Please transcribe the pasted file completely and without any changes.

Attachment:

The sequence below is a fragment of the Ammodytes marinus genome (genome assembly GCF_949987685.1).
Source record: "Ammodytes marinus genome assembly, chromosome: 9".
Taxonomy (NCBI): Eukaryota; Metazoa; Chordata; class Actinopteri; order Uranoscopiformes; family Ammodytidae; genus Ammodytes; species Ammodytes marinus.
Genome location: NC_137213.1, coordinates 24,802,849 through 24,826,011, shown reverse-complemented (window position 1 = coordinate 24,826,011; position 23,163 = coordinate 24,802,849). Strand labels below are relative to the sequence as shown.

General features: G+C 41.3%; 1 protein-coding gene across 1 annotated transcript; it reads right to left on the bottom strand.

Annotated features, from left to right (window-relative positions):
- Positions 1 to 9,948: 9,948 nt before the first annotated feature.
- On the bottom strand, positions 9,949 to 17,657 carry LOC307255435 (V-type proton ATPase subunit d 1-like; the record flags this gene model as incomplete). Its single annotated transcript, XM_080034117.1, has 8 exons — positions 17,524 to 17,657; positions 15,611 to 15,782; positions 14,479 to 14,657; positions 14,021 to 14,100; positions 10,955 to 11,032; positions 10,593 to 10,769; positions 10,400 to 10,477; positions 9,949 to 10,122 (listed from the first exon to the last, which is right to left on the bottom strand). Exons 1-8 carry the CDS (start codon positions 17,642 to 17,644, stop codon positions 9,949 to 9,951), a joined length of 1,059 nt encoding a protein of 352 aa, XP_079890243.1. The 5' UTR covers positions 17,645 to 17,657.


The sequence below is a fragment of the Ammodytes marinus genome (genome assembly GCF_949987685.1).
Source record: "Ammodytes marinus genome assembly, chromosome: 9".
Taxonomy (NCBI): Eukaryota; Metazoa; Chordata; class Actinopteri; order Uranoscopiformes; family Ammodytidae; genus Ammodytes; species Ammodytes marinus.
Genome location: NC_137213.1, coordinates 24,802,849 through 24,826,011, shown reverse-complemented (window position 1 = coordinate 24,826,011; position 23,163 = coordinate 24,802,849). Strand labels below are relative to the sequence as shown.

General features: G+C 41.3%; 1 protein-coding gene across 1 annotated transcript; it reads right to left on the bottom strand.

Annotated features, from left to right (window-relative positions):
- Positions 1 to 9,948: 9,948 nt before the first annotated feature.
- On the bottom strand, positions 9,949 to 17,657 carry LOC307255435 (V-type proton ATPase subunit d 1-like; the record flags this gene model as incomplete). Its single annotated transcript, XM_080034117.1, has 8 exons — positions 17,524 to 17,657; positions 15,611 to 15,782; positions 14,479 to 14,657; positions 14,021 to 14,100; positions 10,955 to 11,032; positions 10,593 to 10,769; positions 10,400 to 10,477; positions 9,949 to 10,122 (listed from the first exon to the last, which is right to left on the bottom strand). Exons 1-8 carry the CDS (start codon positions 17,642 to 17,644, stop codon positions 9,949 to 9,951), a joined length of 1,059 nt encoding a protein of 352 aa, XP_079890243.1. The 5' UTR covers positions 17,645 to 17,657.